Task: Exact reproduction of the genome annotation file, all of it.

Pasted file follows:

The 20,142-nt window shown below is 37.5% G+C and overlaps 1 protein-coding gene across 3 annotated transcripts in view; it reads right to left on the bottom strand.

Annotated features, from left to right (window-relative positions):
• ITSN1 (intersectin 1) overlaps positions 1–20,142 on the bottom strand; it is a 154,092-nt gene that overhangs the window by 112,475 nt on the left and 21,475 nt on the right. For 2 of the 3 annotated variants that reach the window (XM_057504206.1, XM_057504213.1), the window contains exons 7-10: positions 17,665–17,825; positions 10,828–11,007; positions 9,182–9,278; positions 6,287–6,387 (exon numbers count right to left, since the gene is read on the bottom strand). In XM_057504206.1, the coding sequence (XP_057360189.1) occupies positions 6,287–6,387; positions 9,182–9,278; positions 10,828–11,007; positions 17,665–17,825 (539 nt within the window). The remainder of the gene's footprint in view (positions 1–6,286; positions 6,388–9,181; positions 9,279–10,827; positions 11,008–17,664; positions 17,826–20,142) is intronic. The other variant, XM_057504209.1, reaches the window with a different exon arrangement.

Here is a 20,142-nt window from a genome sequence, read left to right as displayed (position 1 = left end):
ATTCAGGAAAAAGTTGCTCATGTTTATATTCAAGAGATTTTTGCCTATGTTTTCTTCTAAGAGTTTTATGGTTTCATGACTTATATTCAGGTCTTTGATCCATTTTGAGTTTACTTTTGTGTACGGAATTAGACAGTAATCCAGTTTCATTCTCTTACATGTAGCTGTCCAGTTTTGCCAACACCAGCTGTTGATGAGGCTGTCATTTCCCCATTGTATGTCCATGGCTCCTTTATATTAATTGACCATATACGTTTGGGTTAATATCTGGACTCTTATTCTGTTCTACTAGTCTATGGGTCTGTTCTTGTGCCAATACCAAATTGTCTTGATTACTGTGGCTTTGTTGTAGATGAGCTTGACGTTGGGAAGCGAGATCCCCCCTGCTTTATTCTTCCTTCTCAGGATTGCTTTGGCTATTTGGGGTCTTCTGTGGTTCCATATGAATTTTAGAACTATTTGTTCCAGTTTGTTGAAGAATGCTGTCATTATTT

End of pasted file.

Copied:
The 20,142-nt window shown below is 37.5% G+C and overlaps 1 protein-coding gene across 3 annotated transcripts in view; it reads right to left on the bottom strand.

Annotated features, from left to right (window-relative positions):
• ITSN1 (intersectin 1) overlaps positions 1–20,142 on the bottom strand; it is a 154,092-nt gene that overhangs the window by 112,475 nt on the left and 21,475 nt on the right. For 2 of the 3 annotated variants that reach the window (XM_057504206.1, XM_057504213.1), the window contains exons 7-10: positions 17,665–17,825; positions 10,828–11,007; positions 9,182–9,278; positions 6,287–6,387 (exon numbers count right to left, since the gene is read on the bottom strand). In XM_057504206.1, the coding sequence (XP_057360189.1) occupies positions 6,287–6,387; positions 9,182–9,278; positions 10,828–11,007; positions 17,665–17,825 (539 nt within the window). The remainder of the gene's footprint in view (positions 1–6,286; positions 6,388–9,181; positions 9,279–10,827; positions 11,008–17,664; positions 17,826–20,142) is intronic. The other variant, XM_057504209.1, reaches the window with a different exon arrangement.

Here is a 20,142-nt window from a genome sequence, read left to right as displayed (position 1 = left end):
ATTCAGGAAAAAGTTGCTCATGTTTATATTCAAGAGATTTTTGCCTATGTTTTCTTCTAAGAGTTTTATGGTTTCATGACTTATATTCAGGTCTTTGATCCATTTTGAGTTTACTTTTGTGTACGGAATTAGACAGTAATCCAGTTTCATTCTCTTACATGTAGCTGTCCAGTTTTGCCAACACCAGCTGTTGATGAGGCTGTCATTTCCCCATTGTATGTCCATGGCTCCTTTATATTAATTGACCATATACGTTTGGGTTAATATCTGGACTCTTATTCTGTTCTACTAGTCTATGGGTCTGTTCTTGTGCCAATACCAAATTGTCTTGATTACTGTGGCTTTGTTGTAGATGAGCTTGACGTTGGGAAGCGAGATCCCCCCTGCTTTATTCTTCCTTCTCAGGATTGCTTTGGCTATTTGGGGTCTTCTGTGGTTCCATATGAATTTTAGAACTATTTGTTCCAGTTTGTTGAAGAATGCTGTCATTATTT